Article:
QNH

The Barometric altitude measurement in aviation is based on the height estimation by measuring the air pressure. For determining the absolute level of the method is inaccurate. However, it is sufficient to demand that the altitude relative to other aircraft to determine and define the flight surfaces.

To measure the air pressure in the aviation various parameters and methods are used, which partly differ from those of Meteorology.

Principle of measurement

Altimeters are barometers that indicate the air pressure under normal conditions appropriate height.

To local air pressure variations that occur constantly in the atmosphere by high - and low-pressure areas, correct, the zero mark of the barometric altimeter by the user must be able to be changed. Setting this zero mark and also the Basiseichung the barometer establish the standard atmosphere, which is defined by a technical regulation worldwide.

The altimeter needs a pick-up point for the static pressure, the static port. This may be due to specific points of the hull or be integrated into a pitot tube. For airplanes without pressurized cabin a reserve pick-up point can be in the cabin.

Analog display devices

Analog display devices ( called in the jargon of " clocks" ) show the pressure and thus the estimated altitude change to mechanically directly via pointers and a normalized scale. Depending on the unit of measurement used results in a rotation of the " minutes " pointer 1000 m or 1000 feet, with a scale of 20 meters or 20 feet per tick mark. The display of the run through 1000 steps takes a second " h " pointer or a number plate, comparable to the date of a wristwatch. At very high altitudes in addition the 10,000 -foot steps by means of an attached on the outer edge of the scale pointer are displayed.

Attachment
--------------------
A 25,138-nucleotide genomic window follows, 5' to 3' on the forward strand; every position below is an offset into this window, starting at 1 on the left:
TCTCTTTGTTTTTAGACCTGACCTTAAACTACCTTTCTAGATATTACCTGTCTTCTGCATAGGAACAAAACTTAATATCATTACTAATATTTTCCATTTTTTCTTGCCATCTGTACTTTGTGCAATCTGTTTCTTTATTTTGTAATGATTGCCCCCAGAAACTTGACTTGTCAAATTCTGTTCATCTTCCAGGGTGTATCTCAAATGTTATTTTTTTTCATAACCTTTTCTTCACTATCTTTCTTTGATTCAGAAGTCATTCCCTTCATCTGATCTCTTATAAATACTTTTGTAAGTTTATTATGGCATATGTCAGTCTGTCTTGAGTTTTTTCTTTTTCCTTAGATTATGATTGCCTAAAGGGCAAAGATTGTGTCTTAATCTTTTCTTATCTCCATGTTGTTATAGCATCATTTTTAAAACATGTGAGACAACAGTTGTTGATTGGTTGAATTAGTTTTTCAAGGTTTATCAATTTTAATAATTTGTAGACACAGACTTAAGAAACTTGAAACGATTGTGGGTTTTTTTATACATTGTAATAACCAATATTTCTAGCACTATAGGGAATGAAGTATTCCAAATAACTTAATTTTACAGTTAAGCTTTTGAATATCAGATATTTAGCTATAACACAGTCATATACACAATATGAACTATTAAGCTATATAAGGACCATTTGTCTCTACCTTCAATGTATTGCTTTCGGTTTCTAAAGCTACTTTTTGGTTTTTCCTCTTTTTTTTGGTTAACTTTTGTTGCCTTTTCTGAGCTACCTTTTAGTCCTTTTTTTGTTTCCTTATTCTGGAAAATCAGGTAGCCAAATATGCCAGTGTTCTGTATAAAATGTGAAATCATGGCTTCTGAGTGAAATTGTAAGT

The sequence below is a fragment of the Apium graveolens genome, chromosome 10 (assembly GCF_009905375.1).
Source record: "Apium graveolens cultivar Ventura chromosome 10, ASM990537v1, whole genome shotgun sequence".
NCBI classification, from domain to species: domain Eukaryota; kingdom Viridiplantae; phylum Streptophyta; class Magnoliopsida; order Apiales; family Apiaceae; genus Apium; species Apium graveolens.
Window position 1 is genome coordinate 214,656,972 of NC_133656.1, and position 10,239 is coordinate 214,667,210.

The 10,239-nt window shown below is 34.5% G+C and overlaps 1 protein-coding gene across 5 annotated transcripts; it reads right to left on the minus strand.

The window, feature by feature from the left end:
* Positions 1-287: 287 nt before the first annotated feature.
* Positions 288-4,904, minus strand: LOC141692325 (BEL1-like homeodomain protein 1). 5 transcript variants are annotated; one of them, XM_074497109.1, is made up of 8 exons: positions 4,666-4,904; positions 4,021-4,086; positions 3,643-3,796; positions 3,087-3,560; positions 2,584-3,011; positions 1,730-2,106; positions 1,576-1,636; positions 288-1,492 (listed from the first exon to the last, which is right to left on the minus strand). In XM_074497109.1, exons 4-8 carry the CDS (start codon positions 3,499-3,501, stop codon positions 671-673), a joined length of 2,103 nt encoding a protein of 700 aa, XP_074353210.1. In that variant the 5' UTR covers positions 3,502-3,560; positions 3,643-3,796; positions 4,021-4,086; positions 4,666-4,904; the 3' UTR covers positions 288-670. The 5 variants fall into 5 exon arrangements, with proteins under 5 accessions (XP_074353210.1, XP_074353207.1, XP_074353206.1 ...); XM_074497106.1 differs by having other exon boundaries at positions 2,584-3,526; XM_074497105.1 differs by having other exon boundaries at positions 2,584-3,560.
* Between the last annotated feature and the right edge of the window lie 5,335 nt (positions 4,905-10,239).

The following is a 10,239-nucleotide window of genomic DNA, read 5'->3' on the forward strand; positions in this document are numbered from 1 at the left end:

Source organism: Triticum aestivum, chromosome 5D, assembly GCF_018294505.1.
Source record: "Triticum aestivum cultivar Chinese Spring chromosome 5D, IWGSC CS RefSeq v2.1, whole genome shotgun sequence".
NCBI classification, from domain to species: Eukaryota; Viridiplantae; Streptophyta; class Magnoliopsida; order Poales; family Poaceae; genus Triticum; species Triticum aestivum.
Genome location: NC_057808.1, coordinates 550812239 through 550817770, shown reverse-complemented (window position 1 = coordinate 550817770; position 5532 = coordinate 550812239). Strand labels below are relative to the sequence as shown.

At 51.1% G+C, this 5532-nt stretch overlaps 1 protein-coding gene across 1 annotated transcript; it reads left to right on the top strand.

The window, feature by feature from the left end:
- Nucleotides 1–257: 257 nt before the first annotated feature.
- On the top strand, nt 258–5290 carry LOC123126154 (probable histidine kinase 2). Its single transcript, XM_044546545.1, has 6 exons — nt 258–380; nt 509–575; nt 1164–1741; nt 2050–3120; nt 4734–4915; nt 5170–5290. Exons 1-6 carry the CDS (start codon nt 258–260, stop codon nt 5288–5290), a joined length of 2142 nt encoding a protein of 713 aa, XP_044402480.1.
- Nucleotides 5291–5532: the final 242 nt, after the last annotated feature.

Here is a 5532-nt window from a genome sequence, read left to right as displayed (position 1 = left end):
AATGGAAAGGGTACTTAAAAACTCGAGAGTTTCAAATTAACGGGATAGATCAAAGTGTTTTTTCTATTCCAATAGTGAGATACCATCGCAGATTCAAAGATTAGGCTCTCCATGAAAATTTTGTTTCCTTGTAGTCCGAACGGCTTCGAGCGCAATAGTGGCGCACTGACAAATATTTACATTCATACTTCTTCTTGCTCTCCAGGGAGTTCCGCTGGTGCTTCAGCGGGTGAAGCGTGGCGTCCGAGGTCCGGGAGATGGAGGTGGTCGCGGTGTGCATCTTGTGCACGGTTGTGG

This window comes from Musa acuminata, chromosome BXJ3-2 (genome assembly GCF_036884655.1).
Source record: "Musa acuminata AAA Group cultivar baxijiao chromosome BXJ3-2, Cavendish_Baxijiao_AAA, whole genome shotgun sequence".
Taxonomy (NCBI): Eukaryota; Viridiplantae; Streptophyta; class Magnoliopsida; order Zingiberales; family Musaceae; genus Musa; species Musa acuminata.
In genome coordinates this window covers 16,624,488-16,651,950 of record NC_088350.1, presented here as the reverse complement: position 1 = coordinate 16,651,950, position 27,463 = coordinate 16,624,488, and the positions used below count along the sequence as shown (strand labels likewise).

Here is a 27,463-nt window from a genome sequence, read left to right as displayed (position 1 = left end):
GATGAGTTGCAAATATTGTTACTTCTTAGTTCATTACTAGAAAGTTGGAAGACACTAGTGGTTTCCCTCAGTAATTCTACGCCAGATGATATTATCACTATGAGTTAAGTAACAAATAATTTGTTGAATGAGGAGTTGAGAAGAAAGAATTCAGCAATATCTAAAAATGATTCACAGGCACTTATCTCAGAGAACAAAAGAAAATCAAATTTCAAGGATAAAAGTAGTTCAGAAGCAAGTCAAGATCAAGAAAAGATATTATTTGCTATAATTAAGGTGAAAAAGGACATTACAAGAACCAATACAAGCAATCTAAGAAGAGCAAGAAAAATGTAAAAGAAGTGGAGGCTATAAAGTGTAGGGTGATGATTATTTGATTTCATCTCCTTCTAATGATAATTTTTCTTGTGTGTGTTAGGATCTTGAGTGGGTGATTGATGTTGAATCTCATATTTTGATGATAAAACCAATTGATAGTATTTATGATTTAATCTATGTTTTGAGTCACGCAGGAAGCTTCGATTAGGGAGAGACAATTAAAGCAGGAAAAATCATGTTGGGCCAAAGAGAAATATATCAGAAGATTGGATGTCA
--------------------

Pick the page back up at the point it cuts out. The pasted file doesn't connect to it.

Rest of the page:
In the picture, an altimeter is shown with three pointers. The window at the 3- position of the clock display shows the current air pressure value at which QFE or QNH etc. (see below) and must be set equal to the bottom left of the button. It is called " Kollsman Window".

The settling and rate of climb of the aircraft, that is the change in altitude per unit of time, to show so-called variometer.

Digital Display Units

Digital display device showing the pressure and so that the estimated amount of change on an electronic display. In the example shown right metric units are used ( altimeter = height in meters and variometer = climb / descent in meters per second).

In the picture is a combined altimeter with vertical speed, as it is used by ultralight and glider pilots represented. Left is the QNH altimeter in setting mode, the value of 1011 ( hPa) was set to see. On the right is, in the Altimeter mode, resulting from the QNH value height of 122 m.

Accuracy

The accuracy of a barometric altimeter is a few decameter (dam ) and decreases with higher altitude. To estimate the absolute altitude ( true altitude, Eng. True altitude ), the local air pressure must be accounted for on a regular basis by adjusting the zero mark due to changes of meteorological (weather). In addition to the amount of pressure on the temperature and humidity distribution depends.

Correction values ​​are determined by meteorological stations on the ground and communicated to the pilots in the corresponding region. Depending on the application, there are different standardized air pressure data, which are characterized by Q- groups.

Watch this sentence: "In the winter, the mountains are higher," because at colder temperature, the indicated altitude is greater than the true height. In pilot circles it also says: "From high to low most of you go wrong." Reason: If the set at the departure airport air pressure during test flight in a low pressure area is retained, the altimeter shows there through the lower air pressure a height greater than that actually flown on. Especially when flying under instrument Meteorological Conditions (IMC ) then there is a danger of a Controlled flight into terrain ( CFIT ).